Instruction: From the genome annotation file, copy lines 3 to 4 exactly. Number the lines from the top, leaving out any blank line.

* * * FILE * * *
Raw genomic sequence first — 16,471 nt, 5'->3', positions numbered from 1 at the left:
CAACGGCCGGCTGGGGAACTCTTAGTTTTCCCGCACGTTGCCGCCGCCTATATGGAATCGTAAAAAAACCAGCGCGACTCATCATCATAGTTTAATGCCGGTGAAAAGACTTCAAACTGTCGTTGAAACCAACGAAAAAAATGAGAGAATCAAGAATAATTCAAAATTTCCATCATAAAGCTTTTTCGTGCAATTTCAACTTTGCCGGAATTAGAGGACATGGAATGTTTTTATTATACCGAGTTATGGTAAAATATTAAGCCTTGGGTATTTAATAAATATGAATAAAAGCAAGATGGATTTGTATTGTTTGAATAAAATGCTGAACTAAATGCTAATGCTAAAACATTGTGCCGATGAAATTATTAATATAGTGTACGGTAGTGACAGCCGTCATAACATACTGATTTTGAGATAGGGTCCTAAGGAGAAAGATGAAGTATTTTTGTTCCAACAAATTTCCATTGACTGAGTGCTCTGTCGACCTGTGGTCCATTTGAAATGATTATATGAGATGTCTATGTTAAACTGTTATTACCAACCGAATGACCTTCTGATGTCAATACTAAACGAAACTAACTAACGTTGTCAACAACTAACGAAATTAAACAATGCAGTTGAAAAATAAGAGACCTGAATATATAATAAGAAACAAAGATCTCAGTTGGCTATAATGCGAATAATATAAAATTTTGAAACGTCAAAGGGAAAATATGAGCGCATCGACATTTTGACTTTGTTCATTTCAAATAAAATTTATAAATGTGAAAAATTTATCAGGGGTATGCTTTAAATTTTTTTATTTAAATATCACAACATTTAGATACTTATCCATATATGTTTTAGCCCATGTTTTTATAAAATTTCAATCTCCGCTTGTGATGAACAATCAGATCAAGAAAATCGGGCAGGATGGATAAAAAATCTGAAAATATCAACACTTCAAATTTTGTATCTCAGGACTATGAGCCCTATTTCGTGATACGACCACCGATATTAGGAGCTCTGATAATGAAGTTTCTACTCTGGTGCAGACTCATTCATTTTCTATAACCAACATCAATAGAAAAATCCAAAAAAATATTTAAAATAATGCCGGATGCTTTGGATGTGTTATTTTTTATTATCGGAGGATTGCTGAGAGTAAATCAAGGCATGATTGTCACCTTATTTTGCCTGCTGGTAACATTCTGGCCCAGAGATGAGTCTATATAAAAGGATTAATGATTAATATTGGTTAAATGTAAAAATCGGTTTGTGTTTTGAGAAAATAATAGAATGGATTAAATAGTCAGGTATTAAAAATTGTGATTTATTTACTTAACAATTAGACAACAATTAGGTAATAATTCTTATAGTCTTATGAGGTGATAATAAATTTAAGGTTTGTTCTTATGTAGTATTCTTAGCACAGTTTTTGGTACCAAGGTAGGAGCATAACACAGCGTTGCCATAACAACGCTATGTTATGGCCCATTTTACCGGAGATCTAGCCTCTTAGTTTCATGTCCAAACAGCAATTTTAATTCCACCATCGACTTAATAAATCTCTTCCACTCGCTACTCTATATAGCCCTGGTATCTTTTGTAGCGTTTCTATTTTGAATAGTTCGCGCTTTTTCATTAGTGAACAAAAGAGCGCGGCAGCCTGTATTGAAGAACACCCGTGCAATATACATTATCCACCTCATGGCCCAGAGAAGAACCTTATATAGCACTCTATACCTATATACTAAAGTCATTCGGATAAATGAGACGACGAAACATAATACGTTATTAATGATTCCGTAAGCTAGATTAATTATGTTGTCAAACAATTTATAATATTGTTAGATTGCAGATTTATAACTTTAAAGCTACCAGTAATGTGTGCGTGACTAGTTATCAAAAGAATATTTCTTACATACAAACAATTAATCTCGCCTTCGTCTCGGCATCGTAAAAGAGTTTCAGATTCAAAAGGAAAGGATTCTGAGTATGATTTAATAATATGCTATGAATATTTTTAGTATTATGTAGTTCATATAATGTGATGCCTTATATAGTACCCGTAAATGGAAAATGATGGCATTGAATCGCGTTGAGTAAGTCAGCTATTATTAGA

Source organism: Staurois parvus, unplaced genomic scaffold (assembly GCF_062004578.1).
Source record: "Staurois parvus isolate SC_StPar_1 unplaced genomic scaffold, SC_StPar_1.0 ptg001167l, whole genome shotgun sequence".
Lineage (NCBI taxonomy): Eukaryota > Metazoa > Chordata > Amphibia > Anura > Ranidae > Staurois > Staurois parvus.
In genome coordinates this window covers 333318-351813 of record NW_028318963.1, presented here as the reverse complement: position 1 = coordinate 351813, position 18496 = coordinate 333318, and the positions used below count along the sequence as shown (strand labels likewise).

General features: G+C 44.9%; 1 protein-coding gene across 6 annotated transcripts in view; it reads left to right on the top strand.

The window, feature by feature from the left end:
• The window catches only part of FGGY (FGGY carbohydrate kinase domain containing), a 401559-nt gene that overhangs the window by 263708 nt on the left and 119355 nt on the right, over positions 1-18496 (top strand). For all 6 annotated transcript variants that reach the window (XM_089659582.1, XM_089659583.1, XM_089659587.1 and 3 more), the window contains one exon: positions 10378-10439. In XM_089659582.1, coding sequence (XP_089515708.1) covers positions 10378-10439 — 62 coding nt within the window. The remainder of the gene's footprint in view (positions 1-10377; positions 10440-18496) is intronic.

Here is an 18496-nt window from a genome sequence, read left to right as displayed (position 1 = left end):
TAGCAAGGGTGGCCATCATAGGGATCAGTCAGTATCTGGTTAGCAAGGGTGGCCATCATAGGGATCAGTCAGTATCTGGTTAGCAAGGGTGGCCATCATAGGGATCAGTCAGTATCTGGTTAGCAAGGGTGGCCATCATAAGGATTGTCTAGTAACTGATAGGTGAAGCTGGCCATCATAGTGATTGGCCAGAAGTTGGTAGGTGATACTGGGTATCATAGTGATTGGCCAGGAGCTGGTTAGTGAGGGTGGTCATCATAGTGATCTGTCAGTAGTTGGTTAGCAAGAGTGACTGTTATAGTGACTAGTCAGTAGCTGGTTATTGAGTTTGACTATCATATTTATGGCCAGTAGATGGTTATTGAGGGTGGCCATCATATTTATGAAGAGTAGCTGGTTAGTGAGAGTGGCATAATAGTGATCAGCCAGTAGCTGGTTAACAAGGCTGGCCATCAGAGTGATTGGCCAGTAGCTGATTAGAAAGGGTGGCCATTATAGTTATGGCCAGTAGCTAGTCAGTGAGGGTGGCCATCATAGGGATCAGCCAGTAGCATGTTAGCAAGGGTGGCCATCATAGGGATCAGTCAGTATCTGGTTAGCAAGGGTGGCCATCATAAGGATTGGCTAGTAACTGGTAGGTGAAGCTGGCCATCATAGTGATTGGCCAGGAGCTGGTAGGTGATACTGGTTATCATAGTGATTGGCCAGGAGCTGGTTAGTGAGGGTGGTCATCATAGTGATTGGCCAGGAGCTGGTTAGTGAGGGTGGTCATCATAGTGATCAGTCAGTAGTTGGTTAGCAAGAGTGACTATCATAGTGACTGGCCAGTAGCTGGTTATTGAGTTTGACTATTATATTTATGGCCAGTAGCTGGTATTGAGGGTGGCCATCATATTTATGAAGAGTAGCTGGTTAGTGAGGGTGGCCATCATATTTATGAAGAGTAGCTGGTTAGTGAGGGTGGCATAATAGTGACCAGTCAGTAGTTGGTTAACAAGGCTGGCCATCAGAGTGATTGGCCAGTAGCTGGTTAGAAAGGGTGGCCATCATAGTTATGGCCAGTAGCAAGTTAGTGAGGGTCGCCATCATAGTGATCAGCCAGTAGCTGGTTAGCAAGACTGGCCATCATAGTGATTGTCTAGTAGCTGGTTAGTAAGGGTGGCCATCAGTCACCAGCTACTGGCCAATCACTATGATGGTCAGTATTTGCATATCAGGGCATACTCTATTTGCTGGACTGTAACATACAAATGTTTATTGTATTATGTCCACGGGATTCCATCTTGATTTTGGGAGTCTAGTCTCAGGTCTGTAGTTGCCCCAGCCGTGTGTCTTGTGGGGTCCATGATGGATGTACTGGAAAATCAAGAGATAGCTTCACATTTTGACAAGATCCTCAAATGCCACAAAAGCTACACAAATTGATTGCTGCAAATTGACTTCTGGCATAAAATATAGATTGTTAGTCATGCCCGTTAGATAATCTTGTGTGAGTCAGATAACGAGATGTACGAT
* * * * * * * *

Source organism: Staurois parvus, unplaced genomic scaffold (assembly GCF_062004578.1).
Source record: "Staurois parvus isolate SC_StPar_1 unplaced genomic scaffold, SC_StPar_1.0 ptg001167l, whole genome shotgun sequence".